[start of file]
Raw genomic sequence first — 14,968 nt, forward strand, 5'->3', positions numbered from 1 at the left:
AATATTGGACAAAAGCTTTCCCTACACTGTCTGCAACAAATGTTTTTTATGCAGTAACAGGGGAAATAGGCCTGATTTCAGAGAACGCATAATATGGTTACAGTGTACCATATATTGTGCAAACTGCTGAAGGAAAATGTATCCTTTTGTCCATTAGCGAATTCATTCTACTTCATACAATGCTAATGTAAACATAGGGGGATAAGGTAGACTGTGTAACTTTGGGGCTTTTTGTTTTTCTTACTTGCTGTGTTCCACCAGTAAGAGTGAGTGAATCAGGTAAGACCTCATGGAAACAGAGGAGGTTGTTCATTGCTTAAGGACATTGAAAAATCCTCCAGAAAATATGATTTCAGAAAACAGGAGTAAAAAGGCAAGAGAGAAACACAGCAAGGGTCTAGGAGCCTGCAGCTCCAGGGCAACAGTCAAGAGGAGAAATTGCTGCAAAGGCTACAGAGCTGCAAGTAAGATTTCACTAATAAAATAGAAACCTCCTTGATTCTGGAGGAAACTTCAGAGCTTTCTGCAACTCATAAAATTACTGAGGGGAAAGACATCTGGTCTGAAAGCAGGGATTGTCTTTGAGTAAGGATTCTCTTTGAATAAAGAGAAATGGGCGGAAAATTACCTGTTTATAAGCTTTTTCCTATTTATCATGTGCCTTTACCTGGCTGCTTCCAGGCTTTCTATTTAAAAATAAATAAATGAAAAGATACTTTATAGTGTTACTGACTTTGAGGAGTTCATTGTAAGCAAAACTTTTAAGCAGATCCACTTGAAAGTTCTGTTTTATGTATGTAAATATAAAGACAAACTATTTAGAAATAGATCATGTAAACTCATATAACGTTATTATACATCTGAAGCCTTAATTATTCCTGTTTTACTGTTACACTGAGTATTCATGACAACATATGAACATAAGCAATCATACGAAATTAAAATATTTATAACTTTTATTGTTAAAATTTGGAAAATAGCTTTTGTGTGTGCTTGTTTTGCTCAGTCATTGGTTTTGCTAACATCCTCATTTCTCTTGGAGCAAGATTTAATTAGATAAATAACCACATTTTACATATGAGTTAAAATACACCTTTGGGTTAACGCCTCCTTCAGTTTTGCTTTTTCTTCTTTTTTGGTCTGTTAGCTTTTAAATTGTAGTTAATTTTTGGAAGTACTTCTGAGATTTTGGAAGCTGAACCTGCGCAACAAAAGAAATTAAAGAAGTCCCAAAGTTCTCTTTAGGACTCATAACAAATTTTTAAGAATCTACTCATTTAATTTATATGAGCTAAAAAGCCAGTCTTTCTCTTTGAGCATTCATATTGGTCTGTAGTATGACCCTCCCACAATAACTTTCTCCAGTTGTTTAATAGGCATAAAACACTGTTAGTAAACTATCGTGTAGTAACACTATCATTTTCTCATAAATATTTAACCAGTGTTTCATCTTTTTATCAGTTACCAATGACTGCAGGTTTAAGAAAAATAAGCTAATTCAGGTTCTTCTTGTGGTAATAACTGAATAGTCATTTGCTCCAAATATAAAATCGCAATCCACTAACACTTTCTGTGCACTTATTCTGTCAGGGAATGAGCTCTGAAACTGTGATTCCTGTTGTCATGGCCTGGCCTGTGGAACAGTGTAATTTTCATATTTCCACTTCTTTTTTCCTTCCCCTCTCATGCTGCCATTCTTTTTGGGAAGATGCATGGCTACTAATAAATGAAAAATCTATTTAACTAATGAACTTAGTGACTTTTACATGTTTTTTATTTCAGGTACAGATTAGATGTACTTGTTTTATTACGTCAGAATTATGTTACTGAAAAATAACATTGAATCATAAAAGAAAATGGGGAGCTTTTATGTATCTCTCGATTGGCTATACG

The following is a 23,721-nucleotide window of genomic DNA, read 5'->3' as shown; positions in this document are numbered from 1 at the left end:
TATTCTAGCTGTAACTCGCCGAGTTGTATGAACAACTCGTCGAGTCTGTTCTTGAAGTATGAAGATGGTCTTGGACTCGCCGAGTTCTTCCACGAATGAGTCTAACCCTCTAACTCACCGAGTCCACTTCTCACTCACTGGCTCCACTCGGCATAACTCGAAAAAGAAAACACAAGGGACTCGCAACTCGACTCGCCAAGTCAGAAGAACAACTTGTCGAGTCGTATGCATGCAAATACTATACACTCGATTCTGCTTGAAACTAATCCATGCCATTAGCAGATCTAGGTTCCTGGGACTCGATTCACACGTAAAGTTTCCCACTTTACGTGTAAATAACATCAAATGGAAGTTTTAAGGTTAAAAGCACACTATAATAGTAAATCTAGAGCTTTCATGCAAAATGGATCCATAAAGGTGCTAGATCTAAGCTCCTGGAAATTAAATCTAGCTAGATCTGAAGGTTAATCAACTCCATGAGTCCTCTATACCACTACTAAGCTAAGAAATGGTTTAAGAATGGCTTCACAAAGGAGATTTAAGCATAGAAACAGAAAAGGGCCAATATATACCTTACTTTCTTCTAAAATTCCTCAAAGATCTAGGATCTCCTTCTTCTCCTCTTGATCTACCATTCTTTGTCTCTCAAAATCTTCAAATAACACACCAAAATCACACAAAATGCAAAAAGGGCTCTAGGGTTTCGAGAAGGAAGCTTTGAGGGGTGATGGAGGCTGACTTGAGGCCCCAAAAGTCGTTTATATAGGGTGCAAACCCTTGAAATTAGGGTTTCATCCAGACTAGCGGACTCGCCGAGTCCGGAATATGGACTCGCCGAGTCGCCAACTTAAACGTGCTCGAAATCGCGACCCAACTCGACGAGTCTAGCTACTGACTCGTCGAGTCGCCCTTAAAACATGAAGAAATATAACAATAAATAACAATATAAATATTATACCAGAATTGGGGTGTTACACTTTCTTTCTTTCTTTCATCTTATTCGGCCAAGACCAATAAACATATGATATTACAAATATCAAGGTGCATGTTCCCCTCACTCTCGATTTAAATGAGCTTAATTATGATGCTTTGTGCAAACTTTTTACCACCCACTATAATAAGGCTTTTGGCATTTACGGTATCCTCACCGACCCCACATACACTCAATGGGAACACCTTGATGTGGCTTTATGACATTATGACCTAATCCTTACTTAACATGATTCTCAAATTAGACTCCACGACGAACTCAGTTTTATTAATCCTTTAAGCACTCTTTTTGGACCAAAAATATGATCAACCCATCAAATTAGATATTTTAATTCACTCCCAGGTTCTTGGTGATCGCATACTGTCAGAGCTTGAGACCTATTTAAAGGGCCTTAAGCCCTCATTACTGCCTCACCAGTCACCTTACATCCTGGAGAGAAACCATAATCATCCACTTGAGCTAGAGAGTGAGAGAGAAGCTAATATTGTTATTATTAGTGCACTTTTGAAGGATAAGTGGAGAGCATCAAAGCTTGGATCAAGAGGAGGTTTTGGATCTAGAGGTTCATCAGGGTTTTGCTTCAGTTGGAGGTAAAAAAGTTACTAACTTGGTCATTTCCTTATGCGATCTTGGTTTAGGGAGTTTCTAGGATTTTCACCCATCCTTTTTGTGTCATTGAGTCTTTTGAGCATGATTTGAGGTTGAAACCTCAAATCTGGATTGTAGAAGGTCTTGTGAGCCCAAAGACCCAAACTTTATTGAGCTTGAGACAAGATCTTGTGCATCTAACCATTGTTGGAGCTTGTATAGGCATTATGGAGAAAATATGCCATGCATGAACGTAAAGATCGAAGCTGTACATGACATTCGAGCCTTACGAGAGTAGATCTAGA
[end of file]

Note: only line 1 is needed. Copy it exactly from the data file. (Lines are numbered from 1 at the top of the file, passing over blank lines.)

Raw genomic sequence first — 14,968 nt, forward strand, 5'->3', positions numbered from 1 at the left: